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Katie Franchois and Gary Poulin on #whyd3

USMMASports.com begins its celebration of Division III week with a look at the #whyd3 stories of USMMA senior's Katie Franchois (Perkasie, PA) and Gary Poulin (Hauppauge, NY).  Both are currently featured as part of the Landmark Conference's Division III week celebration, more profiles of other Landmark Conference student-athletes are available here: http://www.landmarkconference.org/news/2013-14/whyd3/index




Katie Franchois

I knew when I started looking at colleges that I didn’t want the “typical college experience.” At first, all I wanted was to find a local school where I could live at home and commute every day, but my parents weren’t particularly fond of that idea, so I was told to keep looking. Pretty soon I had it in my head that I wanted to play basketball at the collegiate level and I also had the idea that I was going to join one of the Armed Forces through an ROTC program. My parents suggested that I look at the five service academies (West Point, Navy, Air Force, Coast Guard, and USMMA), and soon after I received a letter from the coaches at one of the academies. I was fortunate enough to combine my love of basketball and my desire to serve our country at the United States Merchant Marine Academy in Kings Point, New York. The USMMA has afforded me the opportunity to grow as a person and a leader through our rigorous academic schedule, our regimental system, and our Division III varsity athletic program.

Division III athletics gives student-athletes so many opportunities both on and off the court or playing field. It gives us the chance to grow and develop without the spotlight that many Division I and II programs face, and without that pressure, we have the freedom to take up new hobbies, meet new people, and see the world. Division III student-athletes share the same competitive spirit as our DI and DII counterparts, but we are just that, student–athletes. Because we are not on athletic scholarships we have to focus more on our academics, and perhaps, this creates a greater internal motivation than just the incentive to compete athletically. Finding the balance between academics and athletics is difficult, but our commitment to excellence in the classroom can only be matched by our effort to compete at the highest level. That commitment to both the academics and competition is what drew me to DIII and the Landmark Conference.

As a midshipman at the USMMA I will graduate with a commission as an Ensign/2nd Lieutenant in any branch of the military (either active or reserve), and a U.S. Coast Guard Third Mate’s License of Unlimited Tonnage. In the past four years, I have traveled to eighteen different countries from the Far East, to the Middle East, and Northern Europe during my Sea Year, and also to Guatemala on a volunteer trip with fellow midshipmen this past summer. I have had the chance to grow as a person and leader because of my time in the Regiment of Midshipmen and on the basketball team, I have met the greatest friends and the best teammates anyone could ask for; and I now have the chance to do what I always wanted, and that is to serve. But, it was because I chose DIII that I had all of those opportunities and experiences, and I wouldn’t trade that for anything, even a DI national championship.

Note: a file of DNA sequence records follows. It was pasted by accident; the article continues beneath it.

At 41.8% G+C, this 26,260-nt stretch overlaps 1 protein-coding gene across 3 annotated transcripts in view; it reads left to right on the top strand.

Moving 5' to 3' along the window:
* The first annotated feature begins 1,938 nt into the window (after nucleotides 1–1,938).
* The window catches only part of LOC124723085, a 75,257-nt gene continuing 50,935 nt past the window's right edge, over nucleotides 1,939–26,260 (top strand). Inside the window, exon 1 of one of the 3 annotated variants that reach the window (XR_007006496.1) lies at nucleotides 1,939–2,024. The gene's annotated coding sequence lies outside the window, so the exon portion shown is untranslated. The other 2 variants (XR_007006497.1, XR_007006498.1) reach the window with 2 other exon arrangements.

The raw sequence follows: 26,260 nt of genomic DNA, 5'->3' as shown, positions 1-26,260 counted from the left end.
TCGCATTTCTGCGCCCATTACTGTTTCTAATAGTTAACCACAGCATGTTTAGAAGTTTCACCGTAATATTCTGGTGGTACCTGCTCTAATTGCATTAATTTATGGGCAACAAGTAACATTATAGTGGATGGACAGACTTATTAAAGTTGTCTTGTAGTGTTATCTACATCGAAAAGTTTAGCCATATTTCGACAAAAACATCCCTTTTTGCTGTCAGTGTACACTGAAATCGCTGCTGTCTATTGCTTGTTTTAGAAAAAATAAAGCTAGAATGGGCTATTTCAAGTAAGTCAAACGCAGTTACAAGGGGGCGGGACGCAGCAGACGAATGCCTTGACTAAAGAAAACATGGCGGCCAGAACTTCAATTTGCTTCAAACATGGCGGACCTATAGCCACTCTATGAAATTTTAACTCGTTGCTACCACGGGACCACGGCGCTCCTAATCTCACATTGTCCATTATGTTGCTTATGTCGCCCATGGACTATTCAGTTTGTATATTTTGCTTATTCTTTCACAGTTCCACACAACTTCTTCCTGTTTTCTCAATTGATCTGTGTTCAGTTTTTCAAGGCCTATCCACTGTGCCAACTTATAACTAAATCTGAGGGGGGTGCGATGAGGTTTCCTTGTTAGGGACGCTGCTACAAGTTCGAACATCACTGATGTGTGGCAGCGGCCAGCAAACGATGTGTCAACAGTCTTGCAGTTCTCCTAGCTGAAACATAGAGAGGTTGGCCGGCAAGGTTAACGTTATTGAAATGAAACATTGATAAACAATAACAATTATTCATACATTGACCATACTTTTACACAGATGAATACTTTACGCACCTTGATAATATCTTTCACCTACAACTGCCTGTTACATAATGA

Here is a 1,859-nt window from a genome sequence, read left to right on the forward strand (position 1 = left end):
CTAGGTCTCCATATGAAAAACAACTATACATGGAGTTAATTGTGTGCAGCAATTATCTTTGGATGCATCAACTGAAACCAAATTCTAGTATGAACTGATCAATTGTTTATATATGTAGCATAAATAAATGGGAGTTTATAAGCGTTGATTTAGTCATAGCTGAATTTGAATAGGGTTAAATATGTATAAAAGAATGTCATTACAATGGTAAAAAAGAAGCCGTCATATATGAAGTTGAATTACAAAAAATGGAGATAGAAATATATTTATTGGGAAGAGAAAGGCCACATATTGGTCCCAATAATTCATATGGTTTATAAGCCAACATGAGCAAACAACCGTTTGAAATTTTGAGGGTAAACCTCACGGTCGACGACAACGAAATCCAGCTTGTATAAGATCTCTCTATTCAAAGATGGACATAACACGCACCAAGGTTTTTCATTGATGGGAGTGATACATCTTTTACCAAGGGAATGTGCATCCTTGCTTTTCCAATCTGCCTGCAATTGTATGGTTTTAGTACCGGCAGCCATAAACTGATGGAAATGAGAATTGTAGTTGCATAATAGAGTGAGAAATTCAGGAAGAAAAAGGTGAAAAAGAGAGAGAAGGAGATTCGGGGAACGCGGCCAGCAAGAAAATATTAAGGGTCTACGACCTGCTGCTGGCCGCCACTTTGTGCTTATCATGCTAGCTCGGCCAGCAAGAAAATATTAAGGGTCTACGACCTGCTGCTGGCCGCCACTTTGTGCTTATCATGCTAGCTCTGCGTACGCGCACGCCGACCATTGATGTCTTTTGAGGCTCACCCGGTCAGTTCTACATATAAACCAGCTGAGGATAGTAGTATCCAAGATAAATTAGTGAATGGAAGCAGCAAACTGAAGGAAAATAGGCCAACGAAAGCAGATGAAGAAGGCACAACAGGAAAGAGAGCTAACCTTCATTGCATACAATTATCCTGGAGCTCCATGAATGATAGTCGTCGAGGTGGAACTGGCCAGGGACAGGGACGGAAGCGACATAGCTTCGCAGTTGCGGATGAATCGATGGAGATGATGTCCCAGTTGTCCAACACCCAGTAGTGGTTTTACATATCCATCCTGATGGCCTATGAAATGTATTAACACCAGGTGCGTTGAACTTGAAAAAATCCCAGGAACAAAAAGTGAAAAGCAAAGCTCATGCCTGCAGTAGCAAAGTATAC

Gary Poulin

As a college senior looking back, I am very glad I chose to participate in Division III athletics. As a high school student looking ahead to college athletics, Division I and Division II schools that offer scholarships always draw a large amount of attention. High school student-athletes may tend to look down on Division III athletics as a lesser choice. The fact is Division III can be just as competitive as Division I and II. Also, it is more important to look at the big picture when making decisions like choosing a college.

I chose to participate in Division III athletics because my main priority was academics. I wanted to attend a school with a challenging and reputable engineering program. I found schools that fit this academic requirement first. Then, I found a school with a soccer program that I thought would be a good fit for me. If I wanted to play professional soccer then the Merchant Marine Academy wouldn’t have been a good fit. However, I wanted to get an engineering degree while playing soccer at a highly competitive level.  I chose the Merchant Marine Academy because I knew I would be able to challenge myself in the classroom, in the regiment of midshipmen, and on the soccer field.

High school students should not count out Division III. In the end, it’s playing a sport and competing to the best of your ability that matters most. Sitting on the bench at a Division I school just to say you played Division I soccer shouldn’t be anyone’s aspiration. This is not to say that Division I and II are a bad choice because they can be great opportunities. My sister plays Division I soccer at St. Johns University and it has been an unbelievable experience for her so far. However, in my personal situation, playing Division III soccer at the Merchant Marine Academy was the best decision, as I had an excellent athletic experience and most importantly I feel prepared for an outstanding future following graduation.